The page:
The FCA recently noted that some staff in firms they had so-called 'engine room' discussions with were unclear about their firm’s corporate purpose.
Staff were also said to be unclear about how their own roles contributed to that purpose, which was rarely discussed.
Senior managers should demonstrate they have strong ownership of their responsibilities as described in their statement of responsibilities.
Senior managers are accountable for taking steps to train, manage and lead their teams.
They should use also use their management information (MI) to identify any failings and, where necessary, intervene to make sure these failings are correctly addressed.
Firms should have up-to-date and bespoke systems and controls in place to run the business compliantly, such as training and competence plans.
Approach to people
Firms should be able to demonstrate good management and good supervision of their people.
Alongside this, there should be a recruitment policy in place for diversity and inclusion, and pay and reward processes that are based on quality output rather than being weighted towards the quantity of output.
Another theme that often crops up is around the FCA’s concerns that firms with appointed representatives are not doing enough to ensure proper supervision by the principal firm.
How firms should respond to a Dear CEO letter
To paraphrase Mel Brooks, the approach here is to hope for the best while planning for the worst.
It's not unreasonable to think that at some stage the FCA will want to review the effectiveness of sending Dear CEO/ portfolio letters.
This could well take the form of a follow-up letter in which the regulator reminds a firm of the actions they were recommended to take, and then requests evidence that these actions have been carried out or that additional staff training has been provided.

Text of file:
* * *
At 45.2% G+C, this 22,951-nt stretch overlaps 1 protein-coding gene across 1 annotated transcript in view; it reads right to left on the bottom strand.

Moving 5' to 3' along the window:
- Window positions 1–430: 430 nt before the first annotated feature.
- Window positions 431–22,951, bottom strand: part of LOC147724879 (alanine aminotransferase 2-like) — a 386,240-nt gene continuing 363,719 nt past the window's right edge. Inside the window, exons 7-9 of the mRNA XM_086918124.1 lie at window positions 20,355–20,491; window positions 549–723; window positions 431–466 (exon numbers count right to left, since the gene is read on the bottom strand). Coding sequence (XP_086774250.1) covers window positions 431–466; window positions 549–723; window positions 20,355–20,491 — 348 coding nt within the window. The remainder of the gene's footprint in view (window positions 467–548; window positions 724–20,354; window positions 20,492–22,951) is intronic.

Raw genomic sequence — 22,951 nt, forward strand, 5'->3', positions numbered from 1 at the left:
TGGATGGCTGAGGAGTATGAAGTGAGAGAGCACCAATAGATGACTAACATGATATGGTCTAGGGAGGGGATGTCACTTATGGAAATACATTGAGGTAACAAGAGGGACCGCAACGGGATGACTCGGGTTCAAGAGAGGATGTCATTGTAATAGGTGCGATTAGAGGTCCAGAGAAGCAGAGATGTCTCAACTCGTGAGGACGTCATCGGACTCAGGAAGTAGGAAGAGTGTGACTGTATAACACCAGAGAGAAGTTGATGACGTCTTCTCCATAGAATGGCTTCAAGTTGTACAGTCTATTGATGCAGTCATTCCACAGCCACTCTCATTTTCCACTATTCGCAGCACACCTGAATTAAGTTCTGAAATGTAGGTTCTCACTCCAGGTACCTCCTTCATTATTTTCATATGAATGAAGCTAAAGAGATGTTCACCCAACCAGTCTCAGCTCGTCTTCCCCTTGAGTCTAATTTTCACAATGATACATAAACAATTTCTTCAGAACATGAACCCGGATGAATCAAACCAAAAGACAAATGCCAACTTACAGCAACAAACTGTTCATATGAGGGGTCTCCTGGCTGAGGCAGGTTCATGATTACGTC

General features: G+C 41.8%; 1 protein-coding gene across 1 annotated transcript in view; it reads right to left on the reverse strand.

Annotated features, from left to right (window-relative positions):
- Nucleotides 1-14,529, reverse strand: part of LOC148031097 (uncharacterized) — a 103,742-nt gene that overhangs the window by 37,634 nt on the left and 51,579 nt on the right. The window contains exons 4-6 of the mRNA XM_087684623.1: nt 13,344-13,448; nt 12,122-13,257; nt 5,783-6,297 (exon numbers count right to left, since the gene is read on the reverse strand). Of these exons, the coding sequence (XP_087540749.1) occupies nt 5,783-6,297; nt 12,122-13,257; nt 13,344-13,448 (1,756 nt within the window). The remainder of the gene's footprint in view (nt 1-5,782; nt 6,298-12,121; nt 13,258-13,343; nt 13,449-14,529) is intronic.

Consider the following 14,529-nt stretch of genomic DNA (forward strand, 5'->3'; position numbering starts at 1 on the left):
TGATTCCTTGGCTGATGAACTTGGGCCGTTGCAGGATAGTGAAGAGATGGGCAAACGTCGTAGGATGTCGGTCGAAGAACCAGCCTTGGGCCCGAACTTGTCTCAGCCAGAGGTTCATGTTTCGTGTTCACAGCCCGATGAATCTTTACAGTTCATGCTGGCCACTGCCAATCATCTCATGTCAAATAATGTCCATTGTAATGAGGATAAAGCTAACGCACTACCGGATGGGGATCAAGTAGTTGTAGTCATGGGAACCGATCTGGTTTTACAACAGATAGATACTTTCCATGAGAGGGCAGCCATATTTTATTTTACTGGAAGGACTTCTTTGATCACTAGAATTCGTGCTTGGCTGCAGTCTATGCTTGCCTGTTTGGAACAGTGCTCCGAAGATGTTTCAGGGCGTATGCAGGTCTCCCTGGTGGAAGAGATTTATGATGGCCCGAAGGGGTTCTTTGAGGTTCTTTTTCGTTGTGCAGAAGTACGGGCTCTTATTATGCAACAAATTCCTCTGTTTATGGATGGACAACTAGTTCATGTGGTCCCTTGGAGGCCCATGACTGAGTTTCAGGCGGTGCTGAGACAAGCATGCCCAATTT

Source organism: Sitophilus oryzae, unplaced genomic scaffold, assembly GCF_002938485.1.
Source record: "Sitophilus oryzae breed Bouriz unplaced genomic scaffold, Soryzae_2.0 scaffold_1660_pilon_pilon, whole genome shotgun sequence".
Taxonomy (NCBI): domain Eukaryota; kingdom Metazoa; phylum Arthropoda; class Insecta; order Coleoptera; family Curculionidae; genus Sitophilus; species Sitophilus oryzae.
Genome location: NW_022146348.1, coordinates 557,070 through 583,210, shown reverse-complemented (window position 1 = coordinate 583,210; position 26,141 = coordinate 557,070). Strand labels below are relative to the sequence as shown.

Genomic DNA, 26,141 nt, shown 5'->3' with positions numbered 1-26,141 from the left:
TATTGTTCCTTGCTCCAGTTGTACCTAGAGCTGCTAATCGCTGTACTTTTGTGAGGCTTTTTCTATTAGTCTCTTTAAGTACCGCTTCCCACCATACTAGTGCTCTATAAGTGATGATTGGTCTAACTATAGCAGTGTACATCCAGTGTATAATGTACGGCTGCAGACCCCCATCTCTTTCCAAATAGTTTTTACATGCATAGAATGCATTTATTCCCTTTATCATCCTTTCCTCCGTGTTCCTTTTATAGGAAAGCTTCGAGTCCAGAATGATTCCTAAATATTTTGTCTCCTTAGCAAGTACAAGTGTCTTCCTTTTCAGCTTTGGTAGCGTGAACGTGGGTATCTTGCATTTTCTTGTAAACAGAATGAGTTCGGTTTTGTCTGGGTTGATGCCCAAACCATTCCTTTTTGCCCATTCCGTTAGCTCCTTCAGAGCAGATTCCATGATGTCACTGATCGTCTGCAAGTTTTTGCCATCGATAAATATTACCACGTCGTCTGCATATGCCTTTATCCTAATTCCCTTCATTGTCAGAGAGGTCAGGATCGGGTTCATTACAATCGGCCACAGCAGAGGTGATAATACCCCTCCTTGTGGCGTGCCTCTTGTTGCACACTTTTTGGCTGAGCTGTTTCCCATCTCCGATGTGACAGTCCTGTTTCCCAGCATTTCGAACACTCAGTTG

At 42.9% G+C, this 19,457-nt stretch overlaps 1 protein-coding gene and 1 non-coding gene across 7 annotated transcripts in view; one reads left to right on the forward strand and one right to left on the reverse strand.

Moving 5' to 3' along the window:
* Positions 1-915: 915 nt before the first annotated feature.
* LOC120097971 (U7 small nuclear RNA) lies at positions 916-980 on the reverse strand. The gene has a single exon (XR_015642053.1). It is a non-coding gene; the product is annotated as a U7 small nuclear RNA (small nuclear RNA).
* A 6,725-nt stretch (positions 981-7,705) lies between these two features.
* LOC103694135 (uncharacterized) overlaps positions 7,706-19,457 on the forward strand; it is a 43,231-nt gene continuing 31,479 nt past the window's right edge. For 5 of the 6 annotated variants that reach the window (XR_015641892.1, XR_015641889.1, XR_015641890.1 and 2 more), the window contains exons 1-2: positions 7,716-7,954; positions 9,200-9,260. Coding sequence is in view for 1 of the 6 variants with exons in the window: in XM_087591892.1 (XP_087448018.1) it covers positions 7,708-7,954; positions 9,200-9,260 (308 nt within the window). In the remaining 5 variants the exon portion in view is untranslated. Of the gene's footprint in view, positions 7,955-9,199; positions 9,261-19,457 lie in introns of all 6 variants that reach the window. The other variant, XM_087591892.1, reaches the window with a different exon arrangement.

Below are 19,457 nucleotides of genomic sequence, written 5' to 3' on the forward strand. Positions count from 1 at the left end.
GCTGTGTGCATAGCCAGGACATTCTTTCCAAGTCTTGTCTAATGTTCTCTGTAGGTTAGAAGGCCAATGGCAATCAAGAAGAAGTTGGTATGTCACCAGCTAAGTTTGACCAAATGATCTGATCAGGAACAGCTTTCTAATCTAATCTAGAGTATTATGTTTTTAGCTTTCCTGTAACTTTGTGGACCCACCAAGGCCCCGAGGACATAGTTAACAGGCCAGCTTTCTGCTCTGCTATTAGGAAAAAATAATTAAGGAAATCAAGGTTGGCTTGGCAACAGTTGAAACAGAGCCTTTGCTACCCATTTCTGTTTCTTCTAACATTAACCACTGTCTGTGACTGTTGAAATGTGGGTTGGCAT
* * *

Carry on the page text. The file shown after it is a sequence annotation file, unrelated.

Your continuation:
So, start by asking yourself what you could send back to the FCA to evidence the action(s) you took in response to receiving their letter.
This could include:
- Who saw the letter - for example, as evidenced by senior manager meeting minutes, continuing professional development records, action plans and/or team meeting discussion minutes
- Who took action - evidenced by all/ any of the above, most likely someone holding the appropriate senior management function. At the very least, this should cover the actions)being overseen by that person
- What action was taken - evidenced by all of the above, or by changes to internal processes
- How did you review effectiveness - evidenced by all/ any of the above, feedback from clients or staff, changes in the MI, reduction in complaints, increase to bank balance
- How were relevant staff trained/ updated on the actions taken? - evidenced by all/ any of the above, updates in job descriptions, statements of responsibilities
- Where is this recorded? - evidenced by all/ any of the above
However, being ready to respond to any Dear CEO letter you've received (and other portfolio letters relevant to your firm's business) doesn’t need to be more complex than the above guidance. #
We hope you find this helpful.